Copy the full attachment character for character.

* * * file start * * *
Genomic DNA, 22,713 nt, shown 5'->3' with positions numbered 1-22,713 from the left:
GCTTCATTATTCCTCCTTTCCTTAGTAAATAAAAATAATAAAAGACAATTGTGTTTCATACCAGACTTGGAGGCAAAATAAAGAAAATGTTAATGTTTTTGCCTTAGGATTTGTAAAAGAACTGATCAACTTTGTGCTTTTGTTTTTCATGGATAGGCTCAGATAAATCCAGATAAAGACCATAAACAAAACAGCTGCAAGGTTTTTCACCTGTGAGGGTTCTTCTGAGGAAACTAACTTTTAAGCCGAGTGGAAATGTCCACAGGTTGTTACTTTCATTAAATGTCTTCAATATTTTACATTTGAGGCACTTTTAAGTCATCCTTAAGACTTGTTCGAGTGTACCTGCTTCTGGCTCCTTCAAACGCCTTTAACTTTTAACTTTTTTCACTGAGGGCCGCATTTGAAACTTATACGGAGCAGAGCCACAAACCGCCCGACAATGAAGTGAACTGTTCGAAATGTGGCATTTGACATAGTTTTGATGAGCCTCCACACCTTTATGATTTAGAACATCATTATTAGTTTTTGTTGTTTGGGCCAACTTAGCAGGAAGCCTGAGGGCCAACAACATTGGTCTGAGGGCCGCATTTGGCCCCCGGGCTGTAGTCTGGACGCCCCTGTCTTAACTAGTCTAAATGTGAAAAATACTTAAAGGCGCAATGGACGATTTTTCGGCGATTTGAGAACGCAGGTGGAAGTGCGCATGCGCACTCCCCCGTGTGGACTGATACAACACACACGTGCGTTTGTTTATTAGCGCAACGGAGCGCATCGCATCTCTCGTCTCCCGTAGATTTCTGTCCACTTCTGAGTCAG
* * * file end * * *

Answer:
Genomic DNA, 22,713 nt, shown 5'->3' with positions numbered 1-22,713 from the left:
GCTTCATTATTCCTCCTTTCCTTAGTAAATAAAAATAATAAAAGACAATTGTGTTTCATACCAGACTTGGAGGCAAAATAAAGAAAATGTTAATGTTTTTGCCTTAGGATTTGTAAAAGAACTGATCAACTTTGTGCTTTTGTTTTTCATGGATAGGCTCAGATAAATCCAGATAAAGACCATAAACAAAACAGCTGCAAGGTTTTTCACCTGTGAGGGTTCTTCTGAGGAAACTAACTTTTAAGCCGAGTGGAAATGTCCACAGGTTGTTACTTTCATTAAATGTCTTCAATATTTTACATTTGAGGCACTTTTAAGTCATCCTTAAGACTTGTTCGAGTGTACCTGCTTCTGGCTCCTTCAAACGCCTTTAACTTTTAACTTTTTTCACTGAGGGCCGCATTTGAAACTTATACGGAGCAGAGCCACAAACCGCCCGACAATGAAGTGAACTGTTCGAAATGTGGCATTTGACATAGTTTTGATGAGCCTCCACACCTTTATGATTTAGAACATCATTATTAGTTTTTGTTGTTTGGGCCAACTTAGCAGGAAGCCTGAGGGCCAACAACATTGGTCTGAGGGCCGCATTTGGCCCCCGGGCTGTAGTCTGGACGCCCCTGTCTTAACTAGTCTAAATGTGAAAAATACTTAAAGGCGCAATGGACGATTTTTCGGCGATTTGAGAACGCAGGTGGAAGTGCGCATGCGCACTCCCCCGTGTGGACTGATACAACACACACGTGCGTTTGTTTATTAGCGCAACGGAGCGCATCGCATCTCTCGTCTCCCGTAGATTTCTGTCCACTTCTGAGTCAG